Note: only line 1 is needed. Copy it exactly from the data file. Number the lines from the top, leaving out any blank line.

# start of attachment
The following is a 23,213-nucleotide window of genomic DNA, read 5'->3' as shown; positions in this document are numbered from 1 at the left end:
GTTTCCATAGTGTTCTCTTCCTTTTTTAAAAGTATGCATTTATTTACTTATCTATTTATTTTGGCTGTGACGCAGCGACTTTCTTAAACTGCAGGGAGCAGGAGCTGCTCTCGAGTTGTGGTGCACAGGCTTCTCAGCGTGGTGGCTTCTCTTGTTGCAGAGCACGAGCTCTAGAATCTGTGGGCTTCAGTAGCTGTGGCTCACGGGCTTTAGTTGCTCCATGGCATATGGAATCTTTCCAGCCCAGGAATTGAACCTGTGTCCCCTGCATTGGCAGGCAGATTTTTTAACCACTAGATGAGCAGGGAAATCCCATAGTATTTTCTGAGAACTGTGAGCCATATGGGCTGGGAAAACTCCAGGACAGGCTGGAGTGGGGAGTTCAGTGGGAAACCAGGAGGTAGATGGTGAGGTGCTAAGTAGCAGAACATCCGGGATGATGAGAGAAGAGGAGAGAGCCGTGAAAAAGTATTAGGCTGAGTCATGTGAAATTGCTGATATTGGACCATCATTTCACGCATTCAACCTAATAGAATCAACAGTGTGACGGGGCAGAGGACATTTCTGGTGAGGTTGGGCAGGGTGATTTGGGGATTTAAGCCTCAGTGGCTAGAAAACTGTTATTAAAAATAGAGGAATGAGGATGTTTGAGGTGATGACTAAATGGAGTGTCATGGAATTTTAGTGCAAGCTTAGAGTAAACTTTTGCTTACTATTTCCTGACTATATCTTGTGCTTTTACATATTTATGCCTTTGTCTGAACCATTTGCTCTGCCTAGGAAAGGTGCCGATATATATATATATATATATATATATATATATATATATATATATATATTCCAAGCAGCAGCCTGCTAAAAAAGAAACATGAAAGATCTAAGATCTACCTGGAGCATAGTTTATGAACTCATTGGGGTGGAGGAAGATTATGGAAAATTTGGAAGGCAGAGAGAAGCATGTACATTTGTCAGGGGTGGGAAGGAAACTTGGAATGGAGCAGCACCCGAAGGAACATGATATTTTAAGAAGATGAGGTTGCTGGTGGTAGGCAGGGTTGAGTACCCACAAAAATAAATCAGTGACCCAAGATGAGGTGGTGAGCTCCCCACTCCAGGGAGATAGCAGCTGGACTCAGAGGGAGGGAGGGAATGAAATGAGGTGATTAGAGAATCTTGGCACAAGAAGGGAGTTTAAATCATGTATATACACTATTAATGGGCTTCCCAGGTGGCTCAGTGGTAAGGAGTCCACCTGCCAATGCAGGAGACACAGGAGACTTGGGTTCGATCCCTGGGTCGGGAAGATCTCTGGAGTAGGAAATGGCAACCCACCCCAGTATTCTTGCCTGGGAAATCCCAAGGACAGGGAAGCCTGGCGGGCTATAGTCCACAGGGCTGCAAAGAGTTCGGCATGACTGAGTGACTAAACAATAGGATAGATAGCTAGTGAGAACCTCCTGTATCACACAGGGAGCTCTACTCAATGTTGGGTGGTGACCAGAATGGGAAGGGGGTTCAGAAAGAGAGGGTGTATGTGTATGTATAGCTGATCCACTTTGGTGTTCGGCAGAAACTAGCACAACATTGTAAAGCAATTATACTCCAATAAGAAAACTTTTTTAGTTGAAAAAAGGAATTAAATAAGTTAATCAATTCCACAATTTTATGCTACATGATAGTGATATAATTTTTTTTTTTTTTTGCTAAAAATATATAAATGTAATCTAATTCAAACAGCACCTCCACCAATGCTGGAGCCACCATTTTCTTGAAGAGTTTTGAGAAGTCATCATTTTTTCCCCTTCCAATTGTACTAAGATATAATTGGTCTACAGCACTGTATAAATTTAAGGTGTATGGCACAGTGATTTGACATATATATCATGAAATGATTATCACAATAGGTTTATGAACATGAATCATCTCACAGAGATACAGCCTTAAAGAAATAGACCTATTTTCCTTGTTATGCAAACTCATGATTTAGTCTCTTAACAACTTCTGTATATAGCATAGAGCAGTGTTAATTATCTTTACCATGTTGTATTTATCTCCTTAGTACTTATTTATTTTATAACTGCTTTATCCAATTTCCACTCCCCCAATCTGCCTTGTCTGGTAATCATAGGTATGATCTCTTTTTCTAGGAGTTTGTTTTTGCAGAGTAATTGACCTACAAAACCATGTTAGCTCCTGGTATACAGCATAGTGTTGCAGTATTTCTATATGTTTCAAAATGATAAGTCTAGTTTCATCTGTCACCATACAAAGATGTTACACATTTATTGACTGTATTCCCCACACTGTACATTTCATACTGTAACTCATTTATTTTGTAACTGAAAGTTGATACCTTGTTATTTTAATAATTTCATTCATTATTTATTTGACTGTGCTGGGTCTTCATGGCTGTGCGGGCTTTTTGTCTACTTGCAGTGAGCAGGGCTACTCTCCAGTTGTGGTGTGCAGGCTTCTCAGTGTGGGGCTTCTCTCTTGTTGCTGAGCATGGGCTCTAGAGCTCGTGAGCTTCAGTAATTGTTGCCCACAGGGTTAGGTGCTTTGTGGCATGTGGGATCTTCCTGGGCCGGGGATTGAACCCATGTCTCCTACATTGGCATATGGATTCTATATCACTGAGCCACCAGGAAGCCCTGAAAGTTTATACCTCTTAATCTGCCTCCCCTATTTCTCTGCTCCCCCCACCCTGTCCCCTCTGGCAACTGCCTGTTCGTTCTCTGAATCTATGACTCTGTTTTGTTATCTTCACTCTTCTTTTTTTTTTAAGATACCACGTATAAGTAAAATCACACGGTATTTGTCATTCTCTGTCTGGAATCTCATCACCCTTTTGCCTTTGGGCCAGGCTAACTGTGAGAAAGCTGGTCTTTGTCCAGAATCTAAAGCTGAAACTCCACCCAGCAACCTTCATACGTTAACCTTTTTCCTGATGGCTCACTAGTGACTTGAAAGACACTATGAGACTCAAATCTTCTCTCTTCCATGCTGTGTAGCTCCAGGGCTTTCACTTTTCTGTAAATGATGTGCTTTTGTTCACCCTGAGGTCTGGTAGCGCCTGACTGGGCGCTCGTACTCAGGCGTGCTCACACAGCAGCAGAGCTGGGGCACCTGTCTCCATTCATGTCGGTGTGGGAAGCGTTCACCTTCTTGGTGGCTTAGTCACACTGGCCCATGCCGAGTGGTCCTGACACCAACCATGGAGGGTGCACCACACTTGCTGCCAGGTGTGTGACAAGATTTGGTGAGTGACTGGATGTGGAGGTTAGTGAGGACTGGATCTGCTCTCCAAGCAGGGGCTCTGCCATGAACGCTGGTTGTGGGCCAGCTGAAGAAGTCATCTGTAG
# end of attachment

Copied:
The following is a 23,213-nucleotide window of genomic DNA, read 5'->3' as shown; positions in this document are numbered from 1 at the left end: